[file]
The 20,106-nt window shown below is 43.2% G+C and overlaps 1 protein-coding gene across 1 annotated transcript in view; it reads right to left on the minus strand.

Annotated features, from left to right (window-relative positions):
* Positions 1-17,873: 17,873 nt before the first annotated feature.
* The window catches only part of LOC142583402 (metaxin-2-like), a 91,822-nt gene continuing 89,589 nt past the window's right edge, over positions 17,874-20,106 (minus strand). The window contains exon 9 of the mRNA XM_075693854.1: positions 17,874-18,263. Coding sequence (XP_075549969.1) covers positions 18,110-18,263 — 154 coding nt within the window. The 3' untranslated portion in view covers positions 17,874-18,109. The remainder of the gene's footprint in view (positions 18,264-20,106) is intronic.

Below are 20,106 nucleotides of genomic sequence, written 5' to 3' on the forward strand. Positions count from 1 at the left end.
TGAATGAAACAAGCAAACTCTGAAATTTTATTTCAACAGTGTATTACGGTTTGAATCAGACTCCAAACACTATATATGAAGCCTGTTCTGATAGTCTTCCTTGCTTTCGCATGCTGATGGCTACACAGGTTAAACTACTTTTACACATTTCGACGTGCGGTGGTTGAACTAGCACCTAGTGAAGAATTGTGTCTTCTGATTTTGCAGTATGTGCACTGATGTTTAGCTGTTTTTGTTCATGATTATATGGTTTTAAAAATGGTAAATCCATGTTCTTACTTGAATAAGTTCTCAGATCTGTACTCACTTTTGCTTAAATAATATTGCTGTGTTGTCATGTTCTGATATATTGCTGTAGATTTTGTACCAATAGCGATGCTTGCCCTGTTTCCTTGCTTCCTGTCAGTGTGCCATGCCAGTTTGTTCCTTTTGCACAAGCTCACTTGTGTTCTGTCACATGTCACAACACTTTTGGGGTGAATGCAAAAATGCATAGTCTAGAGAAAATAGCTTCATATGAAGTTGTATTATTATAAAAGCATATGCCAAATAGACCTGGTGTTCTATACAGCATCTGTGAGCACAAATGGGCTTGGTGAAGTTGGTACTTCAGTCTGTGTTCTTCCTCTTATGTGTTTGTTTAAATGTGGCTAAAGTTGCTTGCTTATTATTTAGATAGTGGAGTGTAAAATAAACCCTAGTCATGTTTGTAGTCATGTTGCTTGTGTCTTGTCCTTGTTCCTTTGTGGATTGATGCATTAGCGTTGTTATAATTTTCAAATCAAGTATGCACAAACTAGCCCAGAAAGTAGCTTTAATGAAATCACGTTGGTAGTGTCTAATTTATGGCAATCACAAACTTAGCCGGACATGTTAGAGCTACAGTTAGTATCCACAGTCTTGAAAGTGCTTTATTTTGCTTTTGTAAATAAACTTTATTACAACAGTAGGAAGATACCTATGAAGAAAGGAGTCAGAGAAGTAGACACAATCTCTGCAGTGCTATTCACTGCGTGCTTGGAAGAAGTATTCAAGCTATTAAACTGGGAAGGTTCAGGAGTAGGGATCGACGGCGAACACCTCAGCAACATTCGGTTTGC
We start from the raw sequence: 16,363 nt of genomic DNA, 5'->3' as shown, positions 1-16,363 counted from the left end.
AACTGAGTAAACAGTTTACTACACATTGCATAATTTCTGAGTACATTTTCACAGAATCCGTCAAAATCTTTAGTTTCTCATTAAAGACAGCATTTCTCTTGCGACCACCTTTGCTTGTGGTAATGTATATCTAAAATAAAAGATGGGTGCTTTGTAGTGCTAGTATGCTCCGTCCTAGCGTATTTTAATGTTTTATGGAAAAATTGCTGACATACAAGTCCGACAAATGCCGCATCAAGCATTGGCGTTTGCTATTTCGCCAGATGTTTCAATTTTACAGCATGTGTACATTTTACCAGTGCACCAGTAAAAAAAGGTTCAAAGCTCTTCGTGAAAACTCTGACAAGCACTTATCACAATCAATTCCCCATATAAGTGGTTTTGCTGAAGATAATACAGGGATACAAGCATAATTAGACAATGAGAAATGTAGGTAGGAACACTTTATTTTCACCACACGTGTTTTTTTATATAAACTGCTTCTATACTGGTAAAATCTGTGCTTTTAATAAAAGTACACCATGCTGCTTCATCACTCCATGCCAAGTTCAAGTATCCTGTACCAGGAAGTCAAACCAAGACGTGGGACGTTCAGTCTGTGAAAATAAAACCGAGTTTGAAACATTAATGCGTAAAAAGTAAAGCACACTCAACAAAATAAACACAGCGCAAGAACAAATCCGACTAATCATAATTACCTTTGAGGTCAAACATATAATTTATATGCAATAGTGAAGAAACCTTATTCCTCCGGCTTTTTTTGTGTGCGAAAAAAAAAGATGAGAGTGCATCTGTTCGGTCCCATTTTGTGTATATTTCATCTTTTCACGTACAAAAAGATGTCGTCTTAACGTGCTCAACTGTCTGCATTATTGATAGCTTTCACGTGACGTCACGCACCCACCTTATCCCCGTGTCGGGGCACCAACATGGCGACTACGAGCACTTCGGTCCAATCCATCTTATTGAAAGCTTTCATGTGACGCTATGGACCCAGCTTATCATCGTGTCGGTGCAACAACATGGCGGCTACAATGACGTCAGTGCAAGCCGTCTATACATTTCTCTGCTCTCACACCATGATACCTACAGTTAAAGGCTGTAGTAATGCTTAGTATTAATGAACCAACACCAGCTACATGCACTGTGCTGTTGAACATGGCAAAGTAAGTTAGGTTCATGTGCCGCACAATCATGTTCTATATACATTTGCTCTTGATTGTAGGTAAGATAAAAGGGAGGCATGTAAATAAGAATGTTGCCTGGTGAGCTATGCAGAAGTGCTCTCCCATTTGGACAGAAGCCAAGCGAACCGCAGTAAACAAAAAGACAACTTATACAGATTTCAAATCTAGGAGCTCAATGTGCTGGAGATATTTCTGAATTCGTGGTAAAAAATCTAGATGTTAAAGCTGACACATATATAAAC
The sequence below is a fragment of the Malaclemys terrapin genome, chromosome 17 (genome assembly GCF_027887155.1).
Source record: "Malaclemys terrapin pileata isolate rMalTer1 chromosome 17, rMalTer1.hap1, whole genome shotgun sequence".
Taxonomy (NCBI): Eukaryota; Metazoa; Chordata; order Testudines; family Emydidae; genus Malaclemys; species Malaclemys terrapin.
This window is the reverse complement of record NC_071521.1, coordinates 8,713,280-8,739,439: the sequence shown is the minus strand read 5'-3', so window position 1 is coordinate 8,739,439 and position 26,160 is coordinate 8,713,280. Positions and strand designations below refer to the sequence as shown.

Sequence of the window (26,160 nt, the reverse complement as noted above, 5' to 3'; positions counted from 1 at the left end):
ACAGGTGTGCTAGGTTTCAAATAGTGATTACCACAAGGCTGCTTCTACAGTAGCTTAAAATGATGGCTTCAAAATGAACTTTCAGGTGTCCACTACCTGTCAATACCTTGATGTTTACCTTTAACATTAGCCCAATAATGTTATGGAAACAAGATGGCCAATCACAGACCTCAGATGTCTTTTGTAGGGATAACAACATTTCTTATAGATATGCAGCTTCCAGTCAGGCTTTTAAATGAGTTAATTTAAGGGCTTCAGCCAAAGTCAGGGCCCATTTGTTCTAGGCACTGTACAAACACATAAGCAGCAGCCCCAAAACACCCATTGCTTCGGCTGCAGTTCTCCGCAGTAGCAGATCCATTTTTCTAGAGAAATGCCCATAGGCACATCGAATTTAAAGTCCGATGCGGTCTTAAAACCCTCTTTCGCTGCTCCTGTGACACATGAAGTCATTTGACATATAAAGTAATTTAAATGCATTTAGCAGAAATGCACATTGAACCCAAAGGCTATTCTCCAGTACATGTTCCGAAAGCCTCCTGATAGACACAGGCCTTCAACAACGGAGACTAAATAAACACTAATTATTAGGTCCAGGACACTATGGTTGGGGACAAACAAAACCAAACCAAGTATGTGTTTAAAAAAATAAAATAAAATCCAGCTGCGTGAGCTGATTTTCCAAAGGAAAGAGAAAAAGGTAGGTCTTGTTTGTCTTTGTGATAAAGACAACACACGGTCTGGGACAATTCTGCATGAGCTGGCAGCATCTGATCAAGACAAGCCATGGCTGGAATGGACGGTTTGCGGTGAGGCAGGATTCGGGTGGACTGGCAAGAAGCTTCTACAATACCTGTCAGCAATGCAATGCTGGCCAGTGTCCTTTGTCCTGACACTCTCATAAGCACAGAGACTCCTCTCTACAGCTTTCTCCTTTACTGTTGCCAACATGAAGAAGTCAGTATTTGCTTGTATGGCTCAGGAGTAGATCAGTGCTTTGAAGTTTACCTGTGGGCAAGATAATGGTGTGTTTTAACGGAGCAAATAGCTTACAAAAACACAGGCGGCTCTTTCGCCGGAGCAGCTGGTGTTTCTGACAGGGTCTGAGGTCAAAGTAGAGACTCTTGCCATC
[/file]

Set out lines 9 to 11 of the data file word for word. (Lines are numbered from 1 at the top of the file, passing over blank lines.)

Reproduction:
The sequence below is a fragment of the Malaclemys terrapin genome, chromosome 17 (genome assembly GCF_027887155.1).
Source record: "Malaclemys terrapin pileata isolate rMalTer1 chromosome 17, rMalTer1.hap1, whole genome shotgun sequence".
Taxonomy (NCBI): Eukaryota; Metazoa; Chordata; order Testudines; family Emydidae; genus Malaclemys; species Malaclemys terrapin.